THE BIG MISTAKE SHINGLES SUFFERERS MAKE: by Michael N. Oxman, MD, Professor of medicine and pathology.
If you have ever had chicken pox---and 95% of Americans have---you are at risk for the blistering rash and severe pain of shingles. People who get shingles are often tempted to wait for the problem to clear up on its own. But waiting is the worst thing you can do. Without prompt treatmeant with antiviral medication, shingles pain may become chronic. We asked University of California virologist Dr. Michael N. Oxman all about shingles...
*What is shingles, and who gets it? Shingles is a disease of skin and nerves caused by reactivation of the varicella zoster virus(VZV)---the same virus that causes chicken pox. After a bout of chicken pox, the virus doesn't leave the body. It travels up sensory nerve fibers from the skin and establishes later (dormant) infections in sensory ganglia that last for the rest of an individual's life.
We don't yet know what causes reactivation. We do know that shingles occurs most frequently in people with reduced immunity--individuals taking corticosteroids or immunosuppressant drugs...undergoing chemotherapy...or suffering from HIV infection.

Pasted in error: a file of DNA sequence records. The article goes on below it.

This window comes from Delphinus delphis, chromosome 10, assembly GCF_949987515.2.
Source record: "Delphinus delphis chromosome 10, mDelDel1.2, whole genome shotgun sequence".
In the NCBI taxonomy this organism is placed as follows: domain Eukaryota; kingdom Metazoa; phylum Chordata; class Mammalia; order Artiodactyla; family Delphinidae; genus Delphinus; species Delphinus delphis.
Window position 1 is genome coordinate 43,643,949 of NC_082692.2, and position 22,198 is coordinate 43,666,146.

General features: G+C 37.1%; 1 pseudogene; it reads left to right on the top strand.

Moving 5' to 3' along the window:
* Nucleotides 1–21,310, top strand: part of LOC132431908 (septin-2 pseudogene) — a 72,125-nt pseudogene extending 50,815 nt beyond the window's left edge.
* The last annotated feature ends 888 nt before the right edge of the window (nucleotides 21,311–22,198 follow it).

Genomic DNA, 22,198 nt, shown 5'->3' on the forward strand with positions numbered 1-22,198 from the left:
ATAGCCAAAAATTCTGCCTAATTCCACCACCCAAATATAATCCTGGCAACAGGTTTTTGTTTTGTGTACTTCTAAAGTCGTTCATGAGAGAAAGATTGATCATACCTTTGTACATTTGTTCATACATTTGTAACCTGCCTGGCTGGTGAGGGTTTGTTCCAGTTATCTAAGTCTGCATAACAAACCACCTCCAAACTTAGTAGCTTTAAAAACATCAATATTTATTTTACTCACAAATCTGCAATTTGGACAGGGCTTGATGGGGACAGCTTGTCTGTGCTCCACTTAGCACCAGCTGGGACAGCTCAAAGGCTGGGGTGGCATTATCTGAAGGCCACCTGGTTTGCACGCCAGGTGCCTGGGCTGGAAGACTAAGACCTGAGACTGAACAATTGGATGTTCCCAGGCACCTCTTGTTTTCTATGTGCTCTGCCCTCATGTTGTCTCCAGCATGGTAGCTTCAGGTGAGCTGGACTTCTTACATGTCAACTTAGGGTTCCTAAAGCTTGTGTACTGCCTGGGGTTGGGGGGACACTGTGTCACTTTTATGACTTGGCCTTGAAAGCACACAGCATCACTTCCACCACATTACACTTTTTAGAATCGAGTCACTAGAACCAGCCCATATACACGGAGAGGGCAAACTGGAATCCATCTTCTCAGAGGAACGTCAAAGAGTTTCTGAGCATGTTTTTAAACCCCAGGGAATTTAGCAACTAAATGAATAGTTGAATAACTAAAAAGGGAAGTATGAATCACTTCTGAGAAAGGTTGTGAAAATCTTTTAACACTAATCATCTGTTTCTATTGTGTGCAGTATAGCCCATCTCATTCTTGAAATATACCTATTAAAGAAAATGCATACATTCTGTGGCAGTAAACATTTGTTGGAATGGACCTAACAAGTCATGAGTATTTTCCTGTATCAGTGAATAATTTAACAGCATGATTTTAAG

In some cases, shingles may even be triggered by psychological stress. Shingles is especially common among people over 50--presumably because immunity declines with age. Among people who live to 85, half will get the disease.
*Is Shingles contagious? You can't get shingles unless you've had chicken pox---and you can't catch shingles from someone who has shingles. However, if you've never had chicken pox, you can catch chicken pox from a shingles sufferer. The shingles virus is similar to herpes simplex virus, which causes genital herpes. Unlike herpes simplex virus,however, VZV is not transmitted through sexual contact.
*What are the symptoms? Shingles usually begins with pain on one side of the body typically on the trunk or around the eye. The pain--often quite intense--is caused by inflammation created as the virus reproduces within nerve tissue. Pain is generally followed by a rash in the same area one to three days later.
Until the telltale rash appears, shingles is notoriously hard to diagnose. Depending on where the pain is, shingles can resemble a heart attack...gall bladder attack... appendicitis...kidney stone...or a ruptured spinal disk. Shingles can even be mistaken for glaucoma, if the eye is affected.
Once your doctor has ruled out these ailments, keep a close watch for the rash. It's essential to begin treatment as soon as the rash appears.
If treatment isn't started quickly, the virus may spread to other nerve cells. This can cause muscle weakness, hearing loss or other complications. For More Please See: The world's greatest Treasury of Health Secrets Bottom Line Publications
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